On March 3, 2014, Carruth and the other suspended Alabama One employees filed an action in the Circuit Court of Montgomery County against Morgan and the ACUA, seeking to have the suspensions voided. Over the next few days, Smyth sent various emails to politically powerful individuals, advocating that Alabama One be conserved. Meanwhile, the ACUA reached an agreement with the employees and they returned to work without limitation or restriction. However, in order to return to work, the ACUA required the employees to sign an agreement that contained a liability release. They did so on March 21, 2014.

         The business day after Carruth and the other employees were reinstated, Morgan resigned from his position as Administrator of the ACUA. Morgan admitted that at the time he resigned from his position, the ACUA had found nothing to justify the imposition of any regulatory sanctions against Alabama One or any of its employees.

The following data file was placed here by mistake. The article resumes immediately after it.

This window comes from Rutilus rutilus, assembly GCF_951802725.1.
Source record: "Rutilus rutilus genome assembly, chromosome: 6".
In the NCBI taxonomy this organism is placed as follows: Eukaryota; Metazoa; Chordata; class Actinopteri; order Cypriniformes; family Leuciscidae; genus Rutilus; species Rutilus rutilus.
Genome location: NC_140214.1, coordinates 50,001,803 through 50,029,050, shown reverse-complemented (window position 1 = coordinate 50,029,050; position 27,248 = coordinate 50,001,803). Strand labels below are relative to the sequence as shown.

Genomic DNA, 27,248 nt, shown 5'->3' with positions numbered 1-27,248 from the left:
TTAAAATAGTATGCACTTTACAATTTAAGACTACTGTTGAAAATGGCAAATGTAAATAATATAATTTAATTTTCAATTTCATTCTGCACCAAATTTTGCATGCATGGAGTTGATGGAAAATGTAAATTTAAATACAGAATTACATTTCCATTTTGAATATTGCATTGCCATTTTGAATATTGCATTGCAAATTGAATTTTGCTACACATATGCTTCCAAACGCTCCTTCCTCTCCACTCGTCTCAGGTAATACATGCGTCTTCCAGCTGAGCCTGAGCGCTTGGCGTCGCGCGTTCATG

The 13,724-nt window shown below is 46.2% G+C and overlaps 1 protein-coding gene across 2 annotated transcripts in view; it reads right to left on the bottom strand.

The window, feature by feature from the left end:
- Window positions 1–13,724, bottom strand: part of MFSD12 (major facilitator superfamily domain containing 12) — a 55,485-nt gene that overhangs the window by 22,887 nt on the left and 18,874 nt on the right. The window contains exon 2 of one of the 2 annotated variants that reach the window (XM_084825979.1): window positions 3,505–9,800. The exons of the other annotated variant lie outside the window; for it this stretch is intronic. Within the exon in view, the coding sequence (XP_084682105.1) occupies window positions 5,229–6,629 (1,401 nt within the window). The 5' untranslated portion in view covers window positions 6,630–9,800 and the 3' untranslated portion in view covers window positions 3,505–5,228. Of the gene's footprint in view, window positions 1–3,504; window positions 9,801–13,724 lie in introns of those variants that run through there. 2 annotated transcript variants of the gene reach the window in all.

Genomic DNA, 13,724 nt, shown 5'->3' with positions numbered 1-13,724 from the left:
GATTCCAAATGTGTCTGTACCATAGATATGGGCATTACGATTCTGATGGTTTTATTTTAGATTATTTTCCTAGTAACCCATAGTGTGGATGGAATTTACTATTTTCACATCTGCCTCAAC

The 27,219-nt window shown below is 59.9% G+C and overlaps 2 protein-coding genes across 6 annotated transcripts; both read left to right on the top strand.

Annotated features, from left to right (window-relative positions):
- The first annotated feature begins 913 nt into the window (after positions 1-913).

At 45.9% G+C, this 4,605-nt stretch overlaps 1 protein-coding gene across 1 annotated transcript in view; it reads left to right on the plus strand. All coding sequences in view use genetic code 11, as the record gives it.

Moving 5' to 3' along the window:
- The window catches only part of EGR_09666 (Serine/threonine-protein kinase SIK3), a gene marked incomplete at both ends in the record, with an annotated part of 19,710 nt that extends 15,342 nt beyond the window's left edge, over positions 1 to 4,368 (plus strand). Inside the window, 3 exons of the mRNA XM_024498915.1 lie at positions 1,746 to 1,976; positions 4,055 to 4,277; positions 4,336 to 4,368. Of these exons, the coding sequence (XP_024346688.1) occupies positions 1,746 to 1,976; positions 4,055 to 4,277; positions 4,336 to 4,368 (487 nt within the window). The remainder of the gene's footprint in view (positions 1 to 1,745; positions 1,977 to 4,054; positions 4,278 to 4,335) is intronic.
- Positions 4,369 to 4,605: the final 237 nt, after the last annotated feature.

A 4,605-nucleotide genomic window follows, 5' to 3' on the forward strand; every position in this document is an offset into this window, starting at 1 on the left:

C. Regulatory action under Moore

         Following Morgan's resignation, Byrne contacted Sarah Moore (“Moore”) as Morgan's successor as Administrator of the ACUA. According to Carruth, Byrne specifically discussed Alabama One with Moore and characterized Alabama One as a “large problem” that she was going to have to deal with. Bentley appointed Moore as Morgan's successor on April 15, 2014, and she took office on July 1, 2014.

         A few days after becoming Administrator, Moore informed Carruth that she was going to direct another examination of Alabama One by a third party. She hired the auditing firm Carr Riggs to perform the examination, which took place over the course of four weeks in August 2014. Prior to the completion of the examination, the ACUA and NCUA issued a Preliminary Warning Letter (“PWL”) directing Alabama One to stop making Member Business Loans (“MBLs”). The PWL also sanctioned Alabama One for entering into a settlement in one of Smyth's lawsuits against Alabama One. At the conclusion of the examination, the ACUA and NCUA imposed another LUA on Alabama One.

         Smyth emailed, called, and texted Moore numerous times following her hiring as Administrator of the ACUA regarding Alabama One. In a series of text messages dated September 17, 2014, Smyth told Moore that he had communicated with Byrne about Alabama One and informed Moore that Smyth was a former law partner of Byrne.